Peace Chord Unheard of Hope
Best-known for being a core member of the thrilling Canadian art-punk collective Crack Cloud, Daniel Robertson emerges this year with a new project, Peace Chord. It’s quite a gear change, revealing a far more minimalist and restrained impulse than he’s hinted at before.
Throughout the album’s seven tracks, the key elements of voice and reverberating piano chords strike an understated and intimate mood. Indeed, the ruminations on the theme of introspection, self-reflection and grief make Peace Chord the archetypal album to come out of lockdown.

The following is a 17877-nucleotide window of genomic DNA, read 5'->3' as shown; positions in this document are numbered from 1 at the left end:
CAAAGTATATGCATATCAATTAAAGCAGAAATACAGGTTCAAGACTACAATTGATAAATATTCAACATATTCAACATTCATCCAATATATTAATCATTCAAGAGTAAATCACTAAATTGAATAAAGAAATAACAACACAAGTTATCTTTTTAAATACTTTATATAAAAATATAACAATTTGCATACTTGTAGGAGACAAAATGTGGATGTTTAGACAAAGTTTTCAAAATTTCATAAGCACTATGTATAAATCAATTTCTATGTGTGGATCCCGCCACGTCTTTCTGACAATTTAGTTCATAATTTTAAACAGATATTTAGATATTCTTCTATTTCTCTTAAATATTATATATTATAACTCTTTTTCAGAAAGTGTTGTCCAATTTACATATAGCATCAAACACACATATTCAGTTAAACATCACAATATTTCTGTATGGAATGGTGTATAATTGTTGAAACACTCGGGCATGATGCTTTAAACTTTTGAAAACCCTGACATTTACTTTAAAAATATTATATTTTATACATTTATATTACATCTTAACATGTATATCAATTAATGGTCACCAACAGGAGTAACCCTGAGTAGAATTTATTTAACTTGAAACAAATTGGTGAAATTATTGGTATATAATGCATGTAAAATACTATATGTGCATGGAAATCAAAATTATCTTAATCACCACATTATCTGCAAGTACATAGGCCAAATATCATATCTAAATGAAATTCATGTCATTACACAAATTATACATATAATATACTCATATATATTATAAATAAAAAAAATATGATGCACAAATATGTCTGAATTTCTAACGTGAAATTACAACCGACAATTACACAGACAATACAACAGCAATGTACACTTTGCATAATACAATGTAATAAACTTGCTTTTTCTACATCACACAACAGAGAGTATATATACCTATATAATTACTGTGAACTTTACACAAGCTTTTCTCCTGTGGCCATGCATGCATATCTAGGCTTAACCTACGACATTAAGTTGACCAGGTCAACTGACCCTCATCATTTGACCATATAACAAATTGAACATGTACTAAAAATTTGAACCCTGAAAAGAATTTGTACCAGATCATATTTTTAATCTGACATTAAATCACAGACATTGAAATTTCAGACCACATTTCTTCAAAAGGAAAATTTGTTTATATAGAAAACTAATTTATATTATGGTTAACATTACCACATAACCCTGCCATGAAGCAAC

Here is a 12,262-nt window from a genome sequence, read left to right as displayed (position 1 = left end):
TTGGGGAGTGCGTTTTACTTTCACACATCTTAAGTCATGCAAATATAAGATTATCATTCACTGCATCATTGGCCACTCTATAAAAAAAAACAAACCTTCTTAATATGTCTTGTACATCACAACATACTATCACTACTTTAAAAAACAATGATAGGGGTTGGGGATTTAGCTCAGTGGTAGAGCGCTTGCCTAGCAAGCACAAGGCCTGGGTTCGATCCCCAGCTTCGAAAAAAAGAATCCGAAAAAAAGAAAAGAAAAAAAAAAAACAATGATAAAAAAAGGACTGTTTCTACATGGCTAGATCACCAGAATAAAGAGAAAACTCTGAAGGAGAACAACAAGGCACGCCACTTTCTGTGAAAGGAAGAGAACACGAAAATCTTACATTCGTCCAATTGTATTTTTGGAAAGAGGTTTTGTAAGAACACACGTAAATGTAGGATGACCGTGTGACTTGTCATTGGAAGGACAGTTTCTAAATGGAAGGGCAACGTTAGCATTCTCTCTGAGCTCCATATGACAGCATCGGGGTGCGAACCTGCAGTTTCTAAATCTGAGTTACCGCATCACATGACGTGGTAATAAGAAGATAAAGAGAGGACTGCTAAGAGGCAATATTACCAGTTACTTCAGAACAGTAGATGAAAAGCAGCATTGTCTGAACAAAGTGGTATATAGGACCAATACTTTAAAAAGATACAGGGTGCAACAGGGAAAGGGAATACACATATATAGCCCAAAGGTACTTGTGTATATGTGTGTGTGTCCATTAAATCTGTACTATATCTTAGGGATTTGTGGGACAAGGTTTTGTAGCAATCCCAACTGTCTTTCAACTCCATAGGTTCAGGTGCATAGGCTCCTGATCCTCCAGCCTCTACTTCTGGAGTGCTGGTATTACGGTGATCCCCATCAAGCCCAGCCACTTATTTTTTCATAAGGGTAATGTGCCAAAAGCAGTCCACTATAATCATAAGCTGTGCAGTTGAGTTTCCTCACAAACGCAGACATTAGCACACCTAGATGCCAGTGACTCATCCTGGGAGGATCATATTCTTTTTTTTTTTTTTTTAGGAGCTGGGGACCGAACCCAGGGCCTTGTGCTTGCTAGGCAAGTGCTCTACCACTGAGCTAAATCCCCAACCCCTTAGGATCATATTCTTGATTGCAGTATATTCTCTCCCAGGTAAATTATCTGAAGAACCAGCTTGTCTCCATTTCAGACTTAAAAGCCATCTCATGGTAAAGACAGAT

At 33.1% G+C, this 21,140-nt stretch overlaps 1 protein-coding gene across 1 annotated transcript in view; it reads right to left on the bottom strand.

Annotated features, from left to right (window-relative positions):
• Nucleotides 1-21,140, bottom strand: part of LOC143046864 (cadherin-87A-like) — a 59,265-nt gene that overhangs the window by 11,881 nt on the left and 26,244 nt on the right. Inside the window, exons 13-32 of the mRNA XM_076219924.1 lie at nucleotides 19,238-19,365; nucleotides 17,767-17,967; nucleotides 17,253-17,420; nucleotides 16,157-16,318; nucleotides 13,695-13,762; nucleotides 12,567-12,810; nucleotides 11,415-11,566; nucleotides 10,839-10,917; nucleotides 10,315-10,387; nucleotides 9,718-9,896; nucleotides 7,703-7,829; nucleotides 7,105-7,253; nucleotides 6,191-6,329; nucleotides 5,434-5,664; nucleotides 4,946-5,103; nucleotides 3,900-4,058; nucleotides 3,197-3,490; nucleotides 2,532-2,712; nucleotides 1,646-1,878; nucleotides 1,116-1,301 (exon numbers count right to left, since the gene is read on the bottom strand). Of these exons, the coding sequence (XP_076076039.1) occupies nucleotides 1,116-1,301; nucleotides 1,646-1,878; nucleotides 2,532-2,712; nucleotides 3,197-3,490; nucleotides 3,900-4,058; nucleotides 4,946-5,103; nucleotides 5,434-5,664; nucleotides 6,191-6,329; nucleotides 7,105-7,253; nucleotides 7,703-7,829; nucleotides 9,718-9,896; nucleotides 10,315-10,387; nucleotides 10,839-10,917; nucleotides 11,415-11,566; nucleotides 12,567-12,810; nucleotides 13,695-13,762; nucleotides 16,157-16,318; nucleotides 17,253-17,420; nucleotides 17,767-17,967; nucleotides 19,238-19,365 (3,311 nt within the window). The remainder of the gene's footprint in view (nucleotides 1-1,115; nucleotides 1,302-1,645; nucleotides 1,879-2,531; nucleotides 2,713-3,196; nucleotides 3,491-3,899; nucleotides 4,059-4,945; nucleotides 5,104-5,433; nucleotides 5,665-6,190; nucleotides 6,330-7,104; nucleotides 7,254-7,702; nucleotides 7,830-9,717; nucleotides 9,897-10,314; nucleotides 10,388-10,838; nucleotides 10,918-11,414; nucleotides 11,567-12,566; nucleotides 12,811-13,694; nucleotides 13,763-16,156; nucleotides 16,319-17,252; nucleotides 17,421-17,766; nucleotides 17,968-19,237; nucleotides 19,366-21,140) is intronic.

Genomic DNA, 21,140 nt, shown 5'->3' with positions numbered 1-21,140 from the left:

Contemplative opener Seventy Times Seven sets the tone, with Robertson’s zephyr-like vocals exploring love and trauma over haunting piano. The poignant Empty in This House, with its overlaid and lingering vocals, feels reminiscent of Frank Ocean’s seminal Pink + White while Juno is a slow building and emotive instrumental in the Erased Tapes vein.
While soothing vocals and celestial instrumentation are the order of the day on Peace Chord, there are moments, as on the horizon-skimming Spectral Processor, where Robertson’s use of vintage synths create a different, harsher mood altogether. Do these risk destroying the atmospheres that have been so carefully drawn? Perhaps. Still, what stands out in Peace Chord is the delicate fragility of Robertson’s sound worlds, encapsulating the ethereal serenity that the album’s title suggests.